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The first thing that came over to me very clearly was just how natural Paul McCartney sounded and behaved. I don’t know what I was expecting, but what I saw was an ordinarily guy, without any big ego, chatting about his work and his life. It was a pleasure to see and hear him talk so naturally about songs which have become parts of all of our lives and which mean so much to many of us. There were many little snippets which came out and revealed aspects of the songs and their lyrics of which I was not aware. A few I remember, I will recount below.

“Ticket to Ride”. Paul revealed that there was a double meaning to this song. Apparently, he and John Lennon wrote the song during a trip to a family home on the Isle of Wight and “Ride” has a double meaning, referring to “Ryde”, the town on the Isle of Wight where they were heading.

“Eight Days a Week”. Paul was travelling in a taxi and he asked the driver what sort of week he had had. The taxidriver replied “It has been really busy. I have full on working eight days a week!” Paul rushed to see John and said “I have a great title for our next song!” The rest is history. I wonder if that taxidriver ever clicked on.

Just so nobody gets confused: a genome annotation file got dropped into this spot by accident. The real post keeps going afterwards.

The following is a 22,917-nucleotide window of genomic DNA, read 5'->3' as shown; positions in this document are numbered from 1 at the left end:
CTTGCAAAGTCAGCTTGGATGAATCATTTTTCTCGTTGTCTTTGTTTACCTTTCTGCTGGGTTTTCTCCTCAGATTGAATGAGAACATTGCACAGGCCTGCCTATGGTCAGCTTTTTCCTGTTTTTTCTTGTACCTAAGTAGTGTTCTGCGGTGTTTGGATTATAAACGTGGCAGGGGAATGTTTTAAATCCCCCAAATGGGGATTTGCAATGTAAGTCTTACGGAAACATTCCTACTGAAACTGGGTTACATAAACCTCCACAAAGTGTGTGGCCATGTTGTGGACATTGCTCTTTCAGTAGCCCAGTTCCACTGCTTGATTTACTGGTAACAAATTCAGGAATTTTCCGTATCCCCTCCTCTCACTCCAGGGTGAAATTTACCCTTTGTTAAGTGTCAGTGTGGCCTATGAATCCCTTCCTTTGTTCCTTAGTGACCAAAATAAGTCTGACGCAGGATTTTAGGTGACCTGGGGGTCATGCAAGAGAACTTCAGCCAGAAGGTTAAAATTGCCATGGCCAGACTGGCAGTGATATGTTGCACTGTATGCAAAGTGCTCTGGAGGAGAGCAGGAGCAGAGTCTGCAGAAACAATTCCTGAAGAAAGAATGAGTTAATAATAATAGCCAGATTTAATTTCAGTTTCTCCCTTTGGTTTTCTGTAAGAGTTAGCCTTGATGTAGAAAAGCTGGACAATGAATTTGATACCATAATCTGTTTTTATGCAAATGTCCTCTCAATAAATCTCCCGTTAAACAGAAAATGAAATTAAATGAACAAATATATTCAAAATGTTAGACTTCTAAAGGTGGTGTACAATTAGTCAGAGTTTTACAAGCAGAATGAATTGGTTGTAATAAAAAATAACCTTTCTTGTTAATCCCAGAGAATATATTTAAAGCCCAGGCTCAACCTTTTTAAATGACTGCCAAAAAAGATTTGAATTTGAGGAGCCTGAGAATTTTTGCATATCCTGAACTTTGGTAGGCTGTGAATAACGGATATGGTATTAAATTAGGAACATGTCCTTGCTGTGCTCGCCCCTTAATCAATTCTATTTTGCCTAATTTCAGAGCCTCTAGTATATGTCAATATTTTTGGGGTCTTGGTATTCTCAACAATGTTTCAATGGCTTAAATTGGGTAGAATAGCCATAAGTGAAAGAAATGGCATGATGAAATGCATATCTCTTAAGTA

“Let It Be”. This iconic song came to Paul in a dream where his mother appeared to him and, as Paul appeared worried about something, she gave him a piece of advice. She simply said to Paul “Let It Be”. He said she seemed completely real in the dream. I think we all have such dreams which seem real to us. I often wonder if they do have a deeper meaning and represent some alternative reality.

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Paul also discussed how the fact that he is left-handed and John was right-handed helped them when writing songs together. Instead of the necks of their guitars getting in the way and hitting each other, they would point in opposite directions, enabling the two to watch each other as they played and sang. Paul said he could watch John’s guitar playing and this would help him complement it with his own guitar or bass playing. He also said it brought the two young men closer together which helped with their singing, harmonies and songwriting. A fascinating insight which, in some ways, is obvious yet reveals a lot.